Massachusetts Gaming Commission Approves Emergency Regulations to Test Sports Wagering Equipment
Figuring out ways to streamline the creation of regulations for sports wagering has been a top priority for the Massachusetts Gaming Commission (MGC) since the governor signed sports betting into law on Aug. 10. The state agency estimates that approximately 225 regulations must be implemented before licensed operators can begin offering sports betting in the state.
One of the ways MGC is gathering feedback on ways to accelerate the process is via public meetings. On Sept. 8, the commission approved emergency procedures enabling the agency to do business with two sports betting equipment testing labs: BMM Testlabs and Gaming Laboratories International. These labs are already certified to evaluate equipment in the state’s licensed casinos.
Certifying Equipment and Nefarious Operators
Ensuring the integrity of gaming equipment is a crucial step, especially as “nefarious operators” are attempting to offer sports betting illegally in the state, according to MGC Chair Cathy Judd-Stein. Since regulated sports betting platforms aren’t available yet, Stein considers the illegal promotions a “public safety and public welfare” issue.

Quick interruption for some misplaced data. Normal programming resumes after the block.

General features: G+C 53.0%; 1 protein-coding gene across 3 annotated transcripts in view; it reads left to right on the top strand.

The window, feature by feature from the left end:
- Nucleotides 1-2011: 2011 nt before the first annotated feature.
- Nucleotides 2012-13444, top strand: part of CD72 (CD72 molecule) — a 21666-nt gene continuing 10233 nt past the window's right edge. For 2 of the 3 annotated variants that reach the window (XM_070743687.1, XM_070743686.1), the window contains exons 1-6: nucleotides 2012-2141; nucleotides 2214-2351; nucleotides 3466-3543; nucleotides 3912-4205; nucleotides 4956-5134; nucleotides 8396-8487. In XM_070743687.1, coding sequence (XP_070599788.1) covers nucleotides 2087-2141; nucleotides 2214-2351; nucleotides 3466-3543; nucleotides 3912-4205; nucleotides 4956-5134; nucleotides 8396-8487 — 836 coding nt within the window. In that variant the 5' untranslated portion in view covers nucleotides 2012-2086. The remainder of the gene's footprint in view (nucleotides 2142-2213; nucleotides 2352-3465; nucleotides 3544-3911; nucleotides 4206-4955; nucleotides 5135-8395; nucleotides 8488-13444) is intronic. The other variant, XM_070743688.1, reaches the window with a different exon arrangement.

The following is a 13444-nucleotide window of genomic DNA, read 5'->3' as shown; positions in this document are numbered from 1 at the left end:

“Our goal with this process is to make sure that such sports wagering is introduced correctly, operationally, and legally, for the benefit of integrity and consumer protection. We accomplish this goal by working diligently to develop policy, establish a regulatory structure that equitably, fairly reviews … potential operators.”
Another commissioner mentioned misinformation about the pace of implementation and cited incorrect details he heard on a sports radio show.
“Today, I actually got a little frustrated with it because they had a guest on, and they were talking about sports betting, and they made a comment that some think that we might be able to make a bet in three weeks at our brick-and-mortar casinos and our simulcasting facilities. And, obviously, that is not going to happen,” Commissioner Brad Hill said. “And it was frustrating because of the hundreds of thousands of people that listen to that show and think that they might be able to place a bet here in Massachusetts, it was frustrating.”
Upcoming Meetings and Discussion Topics
The commission has an arduous road ahead with executing regulations, but the critical phase of confirming that sports wagering equipment gets inspected is underway.
During upcoming public meetings this month, the commission plans to discuss sports wagering house rules and temporary licenses that will enable qualified operators to begin offering sports betting immediately for a $1 million fee. In the meantime, sports betting fans will be waiting for an official date for wagering to launch.